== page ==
Environment

Where Does Mount Twynam Rise?

Mount Twynam rises to an elevation of 7,201 feet in Australia's Snowies Range in New South Wales near Victoria.

5. Description

Though Mount Twynam is a rarely climbed mountain peak in the Snowy Mountains of Australia, it is one whose summit gives the climber an extravagant view of the Western Falls and the Blue Lake Cirque. It is situated on the Main Range in the Great Dividing Range in New South Wales, Australia. It is the third highest mountain in Australia, rising to 7,201 feet above sea level, and one of the ten peaks inside the Kosciuszko National Park. The climb is relatively easy from Blue Lake, giving some climbers the impression that this peak is just merely a huge hill. The trails are clearly marked all the way to to its summit, and the best time to climb is said to be in summer and early fall.

4. Historical Role

The Kosciuszko National Park is situated in the Alpine area of New South Wales, Australia, and Mount Twynam is but one of the 10 notable peaks to be found inside the same national park. The Australian Aborigines used to inhabit the Blue Lake area, as they seasonally gathered bogong moths and left when supplies dwindled. There were probably other food sources that the aborigines gathered here, such as the typical native vegetation and wildlife that were part of their diets. In 1840, Edmund Strzelecki, a Polish explorer, discovered and climbed Mount Kosciuszko. As in other firsts, the mountain may have been climbed by other explorers beforehand and their feats undeclared. The land was a cattle grazing area before it became part of the Kosciuszko National Park.

3. Modern Significance

Mount Twynam is inside the 690,000-hectare Kosciuszko National Park. Everything in the park, which includes 10 mountain peaks, have cultural and social significance, both locally and internationally. It allows for research and observation opportunities, and some of the adjacent attractions are Blue Lake and Hedley Tarn. The Blue Lake is the main tourist destination for the nearby local communities. Winter skiing and ice climbing are two activities that attract tourists to the area. Summertime affords camping and rock climbing activities. Blue Lake, which is just below Mount Twynam, is the only dimictic lake in Australia. The area around Mount Twynam has the rare feldmark ecotope, and acts as a watershed for the Geehi and Snowy Rivers.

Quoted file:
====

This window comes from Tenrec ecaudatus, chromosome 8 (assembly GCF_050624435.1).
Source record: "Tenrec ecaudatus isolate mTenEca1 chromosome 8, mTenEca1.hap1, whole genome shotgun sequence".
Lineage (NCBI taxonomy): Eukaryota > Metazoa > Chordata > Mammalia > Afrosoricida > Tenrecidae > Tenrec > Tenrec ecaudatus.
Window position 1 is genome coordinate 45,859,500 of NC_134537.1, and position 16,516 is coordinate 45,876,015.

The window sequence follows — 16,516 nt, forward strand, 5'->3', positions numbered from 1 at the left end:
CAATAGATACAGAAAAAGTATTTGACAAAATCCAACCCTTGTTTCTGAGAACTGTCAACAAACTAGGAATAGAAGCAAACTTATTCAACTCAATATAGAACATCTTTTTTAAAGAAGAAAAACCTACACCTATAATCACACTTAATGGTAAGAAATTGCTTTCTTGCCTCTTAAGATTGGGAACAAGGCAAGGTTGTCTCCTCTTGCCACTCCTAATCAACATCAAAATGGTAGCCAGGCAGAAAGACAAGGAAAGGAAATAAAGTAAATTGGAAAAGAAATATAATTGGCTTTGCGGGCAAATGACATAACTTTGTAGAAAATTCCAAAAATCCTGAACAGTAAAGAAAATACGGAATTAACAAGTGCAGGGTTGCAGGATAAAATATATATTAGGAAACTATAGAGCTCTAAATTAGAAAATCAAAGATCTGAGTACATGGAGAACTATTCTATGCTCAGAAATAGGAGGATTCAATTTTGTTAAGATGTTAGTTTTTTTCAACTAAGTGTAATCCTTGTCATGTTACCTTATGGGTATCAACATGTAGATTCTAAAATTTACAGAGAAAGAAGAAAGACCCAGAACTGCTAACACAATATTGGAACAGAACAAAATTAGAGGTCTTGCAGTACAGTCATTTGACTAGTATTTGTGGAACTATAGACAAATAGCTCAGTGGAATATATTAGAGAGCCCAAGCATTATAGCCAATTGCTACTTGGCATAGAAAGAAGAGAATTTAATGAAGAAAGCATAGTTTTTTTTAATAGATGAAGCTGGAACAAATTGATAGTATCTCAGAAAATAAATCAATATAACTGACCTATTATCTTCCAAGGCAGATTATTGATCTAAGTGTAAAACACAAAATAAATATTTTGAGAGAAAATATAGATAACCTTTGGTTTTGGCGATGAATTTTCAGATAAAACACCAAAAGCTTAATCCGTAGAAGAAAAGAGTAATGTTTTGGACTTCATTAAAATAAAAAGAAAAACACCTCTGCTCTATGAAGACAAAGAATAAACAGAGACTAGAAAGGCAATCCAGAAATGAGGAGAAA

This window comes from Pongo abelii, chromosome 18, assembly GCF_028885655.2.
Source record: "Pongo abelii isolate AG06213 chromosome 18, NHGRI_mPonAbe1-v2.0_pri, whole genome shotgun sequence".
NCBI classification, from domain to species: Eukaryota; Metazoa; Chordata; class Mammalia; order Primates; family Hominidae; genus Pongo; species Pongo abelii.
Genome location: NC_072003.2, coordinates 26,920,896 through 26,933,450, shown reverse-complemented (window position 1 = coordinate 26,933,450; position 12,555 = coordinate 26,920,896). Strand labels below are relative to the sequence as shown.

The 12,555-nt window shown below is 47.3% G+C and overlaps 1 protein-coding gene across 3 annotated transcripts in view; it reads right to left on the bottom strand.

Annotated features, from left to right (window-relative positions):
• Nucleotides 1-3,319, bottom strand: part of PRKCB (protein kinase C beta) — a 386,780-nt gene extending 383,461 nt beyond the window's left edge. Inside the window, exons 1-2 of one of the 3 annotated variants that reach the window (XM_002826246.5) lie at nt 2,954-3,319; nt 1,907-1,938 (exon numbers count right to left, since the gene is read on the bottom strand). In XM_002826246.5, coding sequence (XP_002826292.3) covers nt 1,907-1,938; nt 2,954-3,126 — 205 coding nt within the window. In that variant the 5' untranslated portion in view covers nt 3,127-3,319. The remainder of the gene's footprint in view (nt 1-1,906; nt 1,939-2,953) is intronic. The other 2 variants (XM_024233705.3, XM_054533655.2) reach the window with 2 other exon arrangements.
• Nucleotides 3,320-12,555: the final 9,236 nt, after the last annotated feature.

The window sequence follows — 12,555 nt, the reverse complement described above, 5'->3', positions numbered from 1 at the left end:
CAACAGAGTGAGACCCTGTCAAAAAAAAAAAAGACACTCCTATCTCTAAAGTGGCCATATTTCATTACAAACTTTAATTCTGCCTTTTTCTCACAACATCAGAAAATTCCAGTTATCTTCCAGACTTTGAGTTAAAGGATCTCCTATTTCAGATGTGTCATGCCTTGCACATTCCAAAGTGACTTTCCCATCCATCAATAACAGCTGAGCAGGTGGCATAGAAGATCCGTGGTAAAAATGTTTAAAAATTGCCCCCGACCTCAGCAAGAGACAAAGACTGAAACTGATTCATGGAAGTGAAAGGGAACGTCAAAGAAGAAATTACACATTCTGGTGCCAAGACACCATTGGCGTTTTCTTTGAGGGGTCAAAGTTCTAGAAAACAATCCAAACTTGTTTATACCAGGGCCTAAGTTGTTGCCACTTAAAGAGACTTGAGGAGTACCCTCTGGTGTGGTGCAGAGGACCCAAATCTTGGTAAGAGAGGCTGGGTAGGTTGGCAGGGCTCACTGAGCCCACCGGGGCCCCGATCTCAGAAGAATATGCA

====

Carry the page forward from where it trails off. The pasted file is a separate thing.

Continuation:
2. Habitat

Mount Twynam and its neighboring Blue Lake have a varied flora community that supports boulder flora, tall and short Alpine herb fields, heaths, fens, and bogs. In wintertime, snow patch felmark marks the area as well. As of last count, 48 introduced plants have been identified in addition to those native. These introduced plants are currently under the weed control program. The local fauna, meanwhile, are as varied as the flora. The reptiles here include copperheads and white-lipped snakes. Skink species include alpine water, mountain log, and southern water skinks. The Blue Lake itself has only the native mountain Galaxias among its fishes, while there are two frog species. Namely, these are the Alpine Tree Frog and the Eastern Common Frog. Migratory birds from Asia also visit the area, most notably the Latham Snipe.

1. Threats and Disputes

Mount Twynam is in the Alpine zone of the Kosciuszko National Park, and everything in it thrives in low alpine temperatures. According to the Intergovernmental Panel on Climate change, a slight increase in temperature due to climate change would result in a 27 percent decrease in snowfall in some areas of the alpine zone in the Australian Alps, including those located in the Kosciuszko National Park. Cloud-seeding to improve precipitation for increased snowfall is also a chemical threat to the environment. Drought is another threat that brings bush-fires, and these often mean the loss of flora and fauna populations. As a result, lake water gets contaminated by ashes. Tourist activities also bring erosion, vegetation impacts, soil damages, and littering.

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